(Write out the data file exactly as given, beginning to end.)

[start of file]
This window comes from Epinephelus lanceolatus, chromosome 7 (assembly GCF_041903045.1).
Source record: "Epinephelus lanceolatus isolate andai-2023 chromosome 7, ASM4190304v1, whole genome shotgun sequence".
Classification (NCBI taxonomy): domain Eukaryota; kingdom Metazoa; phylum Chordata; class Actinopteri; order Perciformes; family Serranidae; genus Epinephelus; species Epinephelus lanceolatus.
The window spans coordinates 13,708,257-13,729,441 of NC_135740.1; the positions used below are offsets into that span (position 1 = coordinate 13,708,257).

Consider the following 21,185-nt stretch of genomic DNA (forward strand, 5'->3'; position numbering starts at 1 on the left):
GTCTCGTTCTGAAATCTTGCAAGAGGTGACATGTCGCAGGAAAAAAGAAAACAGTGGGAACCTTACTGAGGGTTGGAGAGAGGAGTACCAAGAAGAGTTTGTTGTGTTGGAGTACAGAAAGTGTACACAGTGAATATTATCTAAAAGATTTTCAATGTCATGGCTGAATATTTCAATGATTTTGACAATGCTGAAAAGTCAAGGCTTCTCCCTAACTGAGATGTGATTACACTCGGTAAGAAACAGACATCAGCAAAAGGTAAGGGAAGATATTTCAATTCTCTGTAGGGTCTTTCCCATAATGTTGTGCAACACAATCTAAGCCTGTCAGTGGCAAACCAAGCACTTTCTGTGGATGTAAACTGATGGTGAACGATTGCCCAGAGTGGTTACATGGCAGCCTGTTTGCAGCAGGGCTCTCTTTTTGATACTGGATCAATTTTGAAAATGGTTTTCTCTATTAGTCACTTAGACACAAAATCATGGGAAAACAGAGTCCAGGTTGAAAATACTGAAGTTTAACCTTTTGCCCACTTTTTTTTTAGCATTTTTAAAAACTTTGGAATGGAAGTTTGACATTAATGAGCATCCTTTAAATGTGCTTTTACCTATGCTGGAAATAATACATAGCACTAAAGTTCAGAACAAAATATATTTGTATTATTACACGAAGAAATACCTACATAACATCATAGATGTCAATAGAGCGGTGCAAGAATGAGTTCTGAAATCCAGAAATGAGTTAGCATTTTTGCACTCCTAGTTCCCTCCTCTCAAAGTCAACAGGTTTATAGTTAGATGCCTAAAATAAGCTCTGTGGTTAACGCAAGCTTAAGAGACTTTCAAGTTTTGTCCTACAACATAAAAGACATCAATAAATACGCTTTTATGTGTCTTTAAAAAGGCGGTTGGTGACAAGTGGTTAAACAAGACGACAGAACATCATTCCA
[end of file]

This window comes from Epinephelus lanceolatus, chromosome 7 (assembly GCF_041903045.1).
Source record: "Epinephelus lanceolatus isolate andai-2023 chromosome 7, ASM4190304v1, whole genome shotgun sequence".
Classification (NCBI taxonomy): domain Eukaryota; kingdom Metazoa; phylum Chordata; class Actinopteri; order Perciformes; family Serranidae; genus Epinephelus; species Epinephelus lanceolatus.
The window spans coordinates 13,708,257-13,729,441 of NC_135740.1; the positions used below are offsets into that span (position 1 = coordinate 13,708,257).

Consider the following 21,185-nt stretch of genomic DNA (forward strand, 5'->3'; position numbering starts at 1 on the left):
GTCTCGTTCTGAAATCTTGCAAGAGGTGACATGTCGCAGGAAAAAAGAAAACAGTGGGAACCTTACTGAGGGTTGGAGAGAGGAGTACCAAGAAGAGTTTGTTGTGTTGGAGTACAGAAAGTGTACACAGTGAATATTATCTAAAAGATTTTCAATGTCATGGCTGAATATTTCAATGATTTTGACAATGCTGAAAAGTCAAGGCTTCTCCCTAACTGAGATGTGATTACACTCGGTAAGAAACAGACATCAGCAAAAGGTAAGGGAAGATATTTCAATTCTCTGTAGGGTCTTTCCCATAATGTTGTGCAACACAATCTAAGCCTGTCAGTGGCAAACCAAGCACTTTCTGTGGATGTAAACTGATGGTGAACGATTGCCCAGAGTGGTTACATGGCAGCCTGTTTGCAGCAGGGCTCTCTTTTTGATACTGGATCAATTTTGAAAATGGTTTTCTCTATTAGTCACTTAGACACAAAATCATGGGAAAACAGAGTCCAGGTTGAAAATACTGAAGTTTAACCTTTTGCCCACTTTTTTTTTAGCATTTTTAAAAACTTTGGAATGGAAGTTTGACATTAATGAGCATCCTTTAAATGTGCTTTTACCTATGCTGGAAATAATACATAGCACTAAAGTTCAGAACAAAATATATTTGTATTATTACACGAAGAAATACCTACATAACATCATAGATGTCAATAGAGCGGTGCAAGAATGAGTTCTGAAATCCAGAAATGAGTTAGCATTTTTGCACTCCTAGTTCCCTCCTCTCAAAGTCAACAGGTTTATAGTTAGATGCCTAAAATAAGCTCTGTGGTTAACGCAAGCTTAAGAGACTTTCAAGTTTTGTCCTACAACATAAAAGACATCAATAAATACGCTTTTATGTGTCTTTAAAAAGGCGGTTGGTGACAAGTGGTTAAACAAGACGACAGAACATCATTCCA